Cliff Palace, Colorado, is the largest cliff dwelling in North America. It had about 100 residents at the height of its use in the 1200s.Cliff Palace was constructed by Ancestral Puebloans, sometimes called the Anasazi. Ancestral Puebloans were native to the Four Corners region, where the U.S. states of Utah, Colorado, New Mexico, and Arizona neatly intersect.The 150 rooms of Cliff Palace were constructed out of natural sandstone, wooden beams, and mortar. The mortar was made of soil, water, and ash. Tiny pieces of stone called chinking are also embedded in the mortar, to strengthen construction.Ancestral Puebloans entered their cliff-dwelling apartments through wooden ladders. (The ladders in this beautiful photograph were reconstructed by the National Park Service.) Rooms in Cliff Palace were about 2 by 2.5 meters (6 by 8 feet). Families lived together, and historians say that two or three people often shared a room. Many rooms were originally plastered in bright colors—usually pink, brown, red, yellow, or white.Smaller rooms near the back of the cliff were used for storing crops, such as beans, corn, and squash.
Cliff Palace was part of the thriving village of Mesa Verde, home to several thousand people. What other lifestyles could the Ancestral Puebloans have chosen? Why do you think they chose to live in a large settlement?
Cliff Palace was just one part of Mesa Verde. What other types of dwellings do you think Ancestral Puebloans used?
The apartments at Cliff Palace had storage space, living quarters, and even a place for entertainment (kivas). What features of modern apartments are missing from Cliff Palace?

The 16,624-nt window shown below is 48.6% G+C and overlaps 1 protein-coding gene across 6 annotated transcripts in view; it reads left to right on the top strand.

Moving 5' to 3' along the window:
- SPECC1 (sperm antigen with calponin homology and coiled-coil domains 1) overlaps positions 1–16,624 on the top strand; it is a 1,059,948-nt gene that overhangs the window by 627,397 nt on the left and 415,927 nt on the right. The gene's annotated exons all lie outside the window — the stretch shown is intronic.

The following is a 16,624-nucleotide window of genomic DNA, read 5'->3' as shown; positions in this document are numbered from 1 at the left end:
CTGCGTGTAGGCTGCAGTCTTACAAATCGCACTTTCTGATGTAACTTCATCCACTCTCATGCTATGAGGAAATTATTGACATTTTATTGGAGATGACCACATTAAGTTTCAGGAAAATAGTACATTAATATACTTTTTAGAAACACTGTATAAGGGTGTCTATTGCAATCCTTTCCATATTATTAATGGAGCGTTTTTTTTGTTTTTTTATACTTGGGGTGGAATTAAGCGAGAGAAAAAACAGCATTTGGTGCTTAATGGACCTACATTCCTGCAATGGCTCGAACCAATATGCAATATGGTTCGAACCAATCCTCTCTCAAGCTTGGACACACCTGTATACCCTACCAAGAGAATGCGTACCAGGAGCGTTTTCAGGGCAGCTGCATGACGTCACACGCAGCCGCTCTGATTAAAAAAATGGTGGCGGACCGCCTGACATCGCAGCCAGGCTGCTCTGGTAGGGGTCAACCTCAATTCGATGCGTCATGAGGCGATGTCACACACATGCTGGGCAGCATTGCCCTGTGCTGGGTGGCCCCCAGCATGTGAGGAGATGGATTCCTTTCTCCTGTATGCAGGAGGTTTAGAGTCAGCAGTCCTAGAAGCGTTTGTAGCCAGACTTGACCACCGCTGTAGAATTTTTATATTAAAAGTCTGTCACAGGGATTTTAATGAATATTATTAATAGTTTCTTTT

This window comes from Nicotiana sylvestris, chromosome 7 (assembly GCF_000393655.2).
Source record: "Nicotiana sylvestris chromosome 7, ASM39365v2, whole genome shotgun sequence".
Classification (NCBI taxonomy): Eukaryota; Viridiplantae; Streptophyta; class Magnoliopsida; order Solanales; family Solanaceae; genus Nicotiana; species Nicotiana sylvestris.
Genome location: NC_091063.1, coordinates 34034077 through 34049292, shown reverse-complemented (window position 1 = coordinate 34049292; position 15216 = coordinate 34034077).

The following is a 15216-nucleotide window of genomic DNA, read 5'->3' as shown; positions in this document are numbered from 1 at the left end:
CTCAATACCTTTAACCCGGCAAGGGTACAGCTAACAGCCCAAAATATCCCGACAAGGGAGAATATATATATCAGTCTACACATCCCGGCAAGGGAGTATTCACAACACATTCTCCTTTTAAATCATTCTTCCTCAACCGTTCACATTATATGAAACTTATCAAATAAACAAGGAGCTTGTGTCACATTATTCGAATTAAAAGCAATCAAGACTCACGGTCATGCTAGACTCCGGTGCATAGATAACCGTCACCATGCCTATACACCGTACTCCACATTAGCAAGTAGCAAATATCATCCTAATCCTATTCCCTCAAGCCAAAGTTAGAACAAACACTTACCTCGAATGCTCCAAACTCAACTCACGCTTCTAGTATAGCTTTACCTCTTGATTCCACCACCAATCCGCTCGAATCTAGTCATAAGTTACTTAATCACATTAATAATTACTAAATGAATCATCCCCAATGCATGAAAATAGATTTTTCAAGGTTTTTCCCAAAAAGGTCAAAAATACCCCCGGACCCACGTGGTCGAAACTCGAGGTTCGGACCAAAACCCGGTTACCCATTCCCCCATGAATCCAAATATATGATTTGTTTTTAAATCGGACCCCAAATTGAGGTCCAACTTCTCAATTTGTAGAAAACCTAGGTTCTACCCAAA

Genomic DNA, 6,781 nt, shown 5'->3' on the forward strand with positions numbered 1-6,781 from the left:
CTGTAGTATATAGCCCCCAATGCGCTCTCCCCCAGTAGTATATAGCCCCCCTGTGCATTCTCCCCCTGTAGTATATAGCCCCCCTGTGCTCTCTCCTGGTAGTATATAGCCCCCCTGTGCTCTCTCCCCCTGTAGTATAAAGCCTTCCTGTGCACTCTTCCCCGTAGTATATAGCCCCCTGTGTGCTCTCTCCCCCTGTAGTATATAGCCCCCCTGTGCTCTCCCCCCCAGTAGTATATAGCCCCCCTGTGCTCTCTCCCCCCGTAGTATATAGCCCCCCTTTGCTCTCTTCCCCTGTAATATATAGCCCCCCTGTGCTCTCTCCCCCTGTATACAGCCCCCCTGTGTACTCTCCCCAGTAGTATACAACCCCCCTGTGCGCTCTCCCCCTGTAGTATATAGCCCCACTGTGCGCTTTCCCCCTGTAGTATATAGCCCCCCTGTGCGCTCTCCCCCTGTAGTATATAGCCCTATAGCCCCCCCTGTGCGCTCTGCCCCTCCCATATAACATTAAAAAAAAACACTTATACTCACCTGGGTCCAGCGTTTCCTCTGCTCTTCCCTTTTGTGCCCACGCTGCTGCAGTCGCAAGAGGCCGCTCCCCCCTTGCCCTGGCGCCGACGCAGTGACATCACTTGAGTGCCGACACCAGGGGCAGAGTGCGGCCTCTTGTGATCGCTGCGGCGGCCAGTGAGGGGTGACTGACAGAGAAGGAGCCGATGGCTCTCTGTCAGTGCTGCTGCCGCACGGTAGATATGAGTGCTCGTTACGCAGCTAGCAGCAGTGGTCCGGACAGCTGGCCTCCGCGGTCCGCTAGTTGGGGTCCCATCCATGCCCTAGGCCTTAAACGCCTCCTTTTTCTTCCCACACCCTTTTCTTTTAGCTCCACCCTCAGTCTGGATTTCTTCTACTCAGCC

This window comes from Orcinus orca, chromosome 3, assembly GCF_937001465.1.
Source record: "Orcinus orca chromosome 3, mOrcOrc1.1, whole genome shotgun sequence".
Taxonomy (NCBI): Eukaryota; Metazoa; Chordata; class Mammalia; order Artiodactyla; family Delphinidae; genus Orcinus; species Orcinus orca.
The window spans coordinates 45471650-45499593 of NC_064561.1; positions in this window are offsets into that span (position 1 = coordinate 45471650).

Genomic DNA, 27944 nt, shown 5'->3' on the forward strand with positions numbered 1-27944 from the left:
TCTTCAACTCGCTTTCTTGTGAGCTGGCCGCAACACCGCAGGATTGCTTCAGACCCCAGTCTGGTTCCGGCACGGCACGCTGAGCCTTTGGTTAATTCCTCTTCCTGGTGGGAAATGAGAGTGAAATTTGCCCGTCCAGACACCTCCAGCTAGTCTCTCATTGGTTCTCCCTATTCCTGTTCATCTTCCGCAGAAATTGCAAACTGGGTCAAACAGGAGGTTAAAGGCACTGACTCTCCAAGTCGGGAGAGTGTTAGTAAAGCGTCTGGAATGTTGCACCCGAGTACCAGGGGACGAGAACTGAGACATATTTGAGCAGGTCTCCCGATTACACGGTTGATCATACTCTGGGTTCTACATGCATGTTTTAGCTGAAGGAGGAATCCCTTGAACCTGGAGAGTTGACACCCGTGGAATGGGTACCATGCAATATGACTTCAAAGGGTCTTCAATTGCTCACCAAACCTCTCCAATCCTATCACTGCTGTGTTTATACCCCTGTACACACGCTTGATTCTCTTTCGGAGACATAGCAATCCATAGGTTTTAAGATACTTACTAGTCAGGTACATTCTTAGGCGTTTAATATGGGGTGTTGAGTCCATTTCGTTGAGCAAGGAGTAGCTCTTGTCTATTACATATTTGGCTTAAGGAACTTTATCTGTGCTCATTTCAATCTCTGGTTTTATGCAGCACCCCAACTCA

Today, 24 tribes trace their heritage to the Ancestral Puebloans who constructed Cliff Palace and the rest of Mesa Verde. They span the entire Four Corners region:
- Navajo Nation (Utah, Colorado, Arizona, New Mexico)
- Southern Ute (Colorado)
- Ute Mountain Ute Tribe (Colorado)
- Ysleta del Sur Pueblo (Texas)
- Hopi (Arizona)
- The 19 Pueblos of New Mexico: (Taos, Picuris, Sandia, Isleta, Ohkay Owingeh, Santa Clara, San Ildelfonso, Nambe, Tesuque, Jemez, Cochiti, Pojoaque, Santo Domingo, San Felipe, Santa Ana, Zia, Laguna, Acoma, Zuni)
Term Part of Speech Definition Encyclopedic Entry Anasazi Noun
(1200 BCE-1300 CE) people and culture native to what is now the southwestern United States. Also called Ancestral Puebloans.
Ancestral Puebloans Plural Noun
(1200 BCE-1300 CE) people and culture native to what is now the southwestern United States. Also called Anasazi.
person who studies cultures and characteristics of communities and civilizations.
person who studies artifacts and lifestyles of ancient cultures.
activities to celebrate or commemorate an event.
tiny pieces of stone used to add stability to mortar.
steep wall of rock, earth, or ice.
Encyclopedic Entry: cliff construct Verb
to build or erect.
Encyclopedic Entry: crop dwelling Noun
a place to live.
to attach firmly to a surrounding substance.
circular room entered from a hole in the ceiling, used for ceremonies among several tribes of the Southwestern United States.
sticky substance, such as cement, used to bond bricks or stones.
large home or mansion, often the home of a leader or dignitary.
paste-like material made of crushed stone (usually lime, gypsum, and sand), water, and fiber.
series of customs or procedures for a ceremony, often religious.
rock formed by grains of sand.
top layer of the Earth's surface where plants can grow.
small human settlement usually found in a rural setting.
Encyclopedic Entry: village